The sun was so strong I went outside to look at it and sneezed three times. The warmth was uncanny, the sky high and cloudless like summer. When the sun comes out in Seattle January, you take advantage.
The bike came from the divorce. It was hers but she never rode it, its only activity every month or so when it was both clement enough to ride and I had to be somewhere after work. Single riders are permitted in the carpool lanes and the time savings are worth the harrowing gauntlet of freeway riding. But the bike sat for long periods, aging quietly at the front of the garage. When I moved out the battery was too dead to take a jump; in storage it sat in the fusty dark–why buy a battery to start it that will just go dead while I’m in Hawaii? So it sat like an Egyptian artifact waiting for men in pith hats to break through miles of stone.
After moving in I attempted to charge the old battery over several weeks, but the voltage dropped with amazing speed as soon as I took the charger off. I did research and found a sealed gel battery promising wild performance and easy maintenance. I gave up on cheapness and bought it online, buying not only a promise but little kid Christmas morning expectation. No mistaking the box when it showed up: heavy. Opening it revealed a plastic cube in bright Crayola yellow. A few millimeters taller than the identical replacement, removing some padding let it slide in.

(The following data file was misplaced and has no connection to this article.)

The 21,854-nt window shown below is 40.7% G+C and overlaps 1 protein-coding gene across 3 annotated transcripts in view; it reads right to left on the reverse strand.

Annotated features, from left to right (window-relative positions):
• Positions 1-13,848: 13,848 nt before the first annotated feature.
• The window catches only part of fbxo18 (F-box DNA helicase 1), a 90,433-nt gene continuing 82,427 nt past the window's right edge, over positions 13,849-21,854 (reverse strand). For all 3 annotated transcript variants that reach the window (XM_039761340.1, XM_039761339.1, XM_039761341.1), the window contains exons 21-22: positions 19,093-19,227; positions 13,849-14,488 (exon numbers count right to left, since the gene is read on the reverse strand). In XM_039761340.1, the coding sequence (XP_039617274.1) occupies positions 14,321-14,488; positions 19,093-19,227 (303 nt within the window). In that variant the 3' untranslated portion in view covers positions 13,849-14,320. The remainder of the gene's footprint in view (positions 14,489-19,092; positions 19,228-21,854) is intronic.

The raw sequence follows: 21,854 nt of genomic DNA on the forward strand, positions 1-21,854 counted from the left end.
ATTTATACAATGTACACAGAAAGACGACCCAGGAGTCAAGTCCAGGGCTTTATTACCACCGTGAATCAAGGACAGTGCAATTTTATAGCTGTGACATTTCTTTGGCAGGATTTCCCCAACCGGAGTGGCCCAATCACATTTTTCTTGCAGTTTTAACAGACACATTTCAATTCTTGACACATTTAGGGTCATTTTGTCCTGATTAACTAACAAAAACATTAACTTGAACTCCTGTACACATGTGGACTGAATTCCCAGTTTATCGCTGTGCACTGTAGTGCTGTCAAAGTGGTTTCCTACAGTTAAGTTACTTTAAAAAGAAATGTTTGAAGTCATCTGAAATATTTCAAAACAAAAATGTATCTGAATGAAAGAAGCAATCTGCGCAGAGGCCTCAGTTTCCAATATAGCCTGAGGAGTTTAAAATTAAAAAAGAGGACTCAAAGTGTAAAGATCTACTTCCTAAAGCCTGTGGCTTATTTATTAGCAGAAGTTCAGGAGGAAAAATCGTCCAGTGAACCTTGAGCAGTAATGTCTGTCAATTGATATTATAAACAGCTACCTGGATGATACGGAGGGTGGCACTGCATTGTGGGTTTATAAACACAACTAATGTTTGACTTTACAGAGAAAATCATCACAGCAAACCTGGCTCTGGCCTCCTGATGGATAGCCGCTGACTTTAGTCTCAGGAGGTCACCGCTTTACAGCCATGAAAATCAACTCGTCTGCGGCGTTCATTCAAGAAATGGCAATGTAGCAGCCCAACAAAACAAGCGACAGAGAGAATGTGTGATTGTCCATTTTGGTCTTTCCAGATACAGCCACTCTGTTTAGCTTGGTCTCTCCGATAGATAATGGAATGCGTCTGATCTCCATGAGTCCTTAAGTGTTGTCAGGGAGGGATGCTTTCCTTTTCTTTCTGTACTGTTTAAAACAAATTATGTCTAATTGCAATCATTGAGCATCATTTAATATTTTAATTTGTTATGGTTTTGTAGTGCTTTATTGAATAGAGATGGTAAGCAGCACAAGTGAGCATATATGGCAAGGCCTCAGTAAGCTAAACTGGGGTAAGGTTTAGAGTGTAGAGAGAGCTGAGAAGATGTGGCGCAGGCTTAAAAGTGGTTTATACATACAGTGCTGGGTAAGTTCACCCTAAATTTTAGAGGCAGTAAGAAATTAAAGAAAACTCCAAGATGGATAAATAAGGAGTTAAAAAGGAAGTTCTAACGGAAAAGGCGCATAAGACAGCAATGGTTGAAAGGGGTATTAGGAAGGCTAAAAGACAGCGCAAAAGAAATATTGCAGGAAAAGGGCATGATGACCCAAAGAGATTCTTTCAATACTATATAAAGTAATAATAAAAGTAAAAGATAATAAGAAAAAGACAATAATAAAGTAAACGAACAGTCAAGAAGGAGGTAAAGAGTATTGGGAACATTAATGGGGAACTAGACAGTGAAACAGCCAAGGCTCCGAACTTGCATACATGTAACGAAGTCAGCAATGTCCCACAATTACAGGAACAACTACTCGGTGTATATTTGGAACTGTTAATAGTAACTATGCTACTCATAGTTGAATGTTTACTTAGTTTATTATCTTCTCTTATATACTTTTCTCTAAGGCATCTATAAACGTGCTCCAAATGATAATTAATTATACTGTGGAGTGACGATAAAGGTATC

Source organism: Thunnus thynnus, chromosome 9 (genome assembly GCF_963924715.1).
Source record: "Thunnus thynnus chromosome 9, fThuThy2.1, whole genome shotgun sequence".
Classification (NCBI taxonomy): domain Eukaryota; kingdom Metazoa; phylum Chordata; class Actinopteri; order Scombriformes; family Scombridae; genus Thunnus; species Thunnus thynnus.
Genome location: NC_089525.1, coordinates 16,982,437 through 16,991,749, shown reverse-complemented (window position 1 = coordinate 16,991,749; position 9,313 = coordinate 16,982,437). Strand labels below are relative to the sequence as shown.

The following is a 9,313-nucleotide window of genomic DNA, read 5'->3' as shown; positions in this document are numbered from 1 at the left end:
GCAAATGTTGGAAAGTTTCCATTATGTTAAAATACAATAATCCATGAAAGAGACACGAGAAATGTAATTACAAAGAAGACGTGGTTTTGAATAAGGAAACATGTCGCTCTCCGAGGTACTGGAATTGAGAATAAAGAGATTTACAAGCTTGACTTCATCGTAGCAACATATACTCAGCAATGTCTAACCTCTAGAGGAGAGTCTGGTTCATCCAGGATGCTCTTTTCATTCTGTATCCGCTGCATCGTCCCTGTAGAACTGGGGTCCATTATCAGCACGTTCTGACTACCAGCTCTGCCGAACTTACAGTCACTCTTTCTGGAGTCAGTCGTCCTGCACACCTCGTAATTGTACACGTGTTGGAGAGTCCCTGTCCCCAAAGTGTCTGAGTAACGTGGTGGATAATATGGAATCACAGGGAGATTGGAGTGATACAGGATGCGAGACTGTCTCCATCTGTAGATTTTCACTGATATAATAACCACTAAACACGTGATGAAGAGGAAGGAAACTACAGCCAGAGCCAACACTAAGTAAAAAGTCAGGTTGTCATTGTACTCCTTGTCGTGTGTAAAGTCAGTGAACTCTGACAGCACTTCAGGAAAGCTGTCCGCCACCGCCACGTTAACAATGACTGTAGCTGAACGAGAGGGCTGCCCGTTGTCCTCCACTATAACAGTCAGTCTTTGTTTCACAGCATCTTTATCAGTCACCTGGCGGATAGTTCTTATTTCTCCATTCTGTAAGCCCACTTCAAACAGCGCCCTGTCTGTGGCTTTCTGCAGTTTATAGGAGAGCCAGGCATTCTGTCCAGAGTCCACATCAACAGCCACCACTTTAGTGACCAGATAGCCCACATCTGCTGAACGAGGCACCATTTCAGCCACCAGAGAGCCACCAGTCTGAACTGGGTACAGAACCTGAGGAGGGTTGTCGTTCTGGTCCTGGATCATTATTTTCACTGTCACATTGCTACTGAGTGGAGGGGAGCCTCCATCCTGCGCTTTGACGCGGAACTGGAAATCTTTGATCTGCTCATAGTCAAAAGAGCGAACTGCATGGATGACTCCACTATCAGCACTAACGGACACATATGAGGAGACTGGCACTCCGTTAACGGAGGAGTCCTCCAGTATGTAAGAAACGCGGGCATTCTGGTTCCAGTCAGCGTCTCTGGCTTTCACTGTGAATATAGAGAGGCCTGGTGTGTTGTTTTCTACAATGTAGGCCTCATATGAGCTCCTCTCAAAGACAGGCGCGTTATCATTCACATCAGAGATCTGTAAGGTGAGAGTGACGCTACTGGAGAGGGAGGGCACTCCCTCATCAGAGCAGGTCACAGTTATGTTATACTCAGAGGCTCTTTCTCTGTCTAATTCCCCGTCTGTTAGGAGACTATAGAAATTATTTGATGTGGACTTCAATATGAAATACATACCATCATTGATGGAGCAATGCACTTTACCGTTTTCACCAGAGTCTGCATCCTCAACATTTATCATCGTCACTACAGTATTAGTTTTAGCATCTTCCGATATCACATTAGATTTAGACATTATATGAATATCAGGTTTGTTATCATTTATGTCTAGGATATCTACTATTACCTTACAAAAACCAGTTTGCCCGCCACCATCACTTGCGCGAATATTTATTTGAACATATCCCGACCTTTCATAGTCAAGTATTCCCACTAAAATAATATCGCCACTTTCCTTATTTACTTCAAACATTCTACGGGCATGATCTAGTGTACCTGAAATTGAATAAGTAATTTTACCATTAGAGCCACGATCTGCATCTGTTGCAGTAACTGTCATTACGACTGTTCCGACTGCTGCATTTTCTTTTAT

Rust and scale and other debris of entropy must be all through the poor thing–I could feel it in there, hundreds of dollars and/or hours of repairs, babying, futzing. Bikes are always so troublesome, finicky and temperamental like exotic animals: the danger and expense are implicit and mandatory. It will always be trouble and just barely worth it, just over the break-even edge. It is too much to sign up for, but here it is.
Bolting the leads is easier than before; turning the key illuminates the lights. Pull the choke out, hold the clutch in, press the red button. I grit my teeth. It turns over with abrupt vigor and starts on the third spin. Ignition was so powerful and complete I almost jumped. Yellow must be the magic battery color.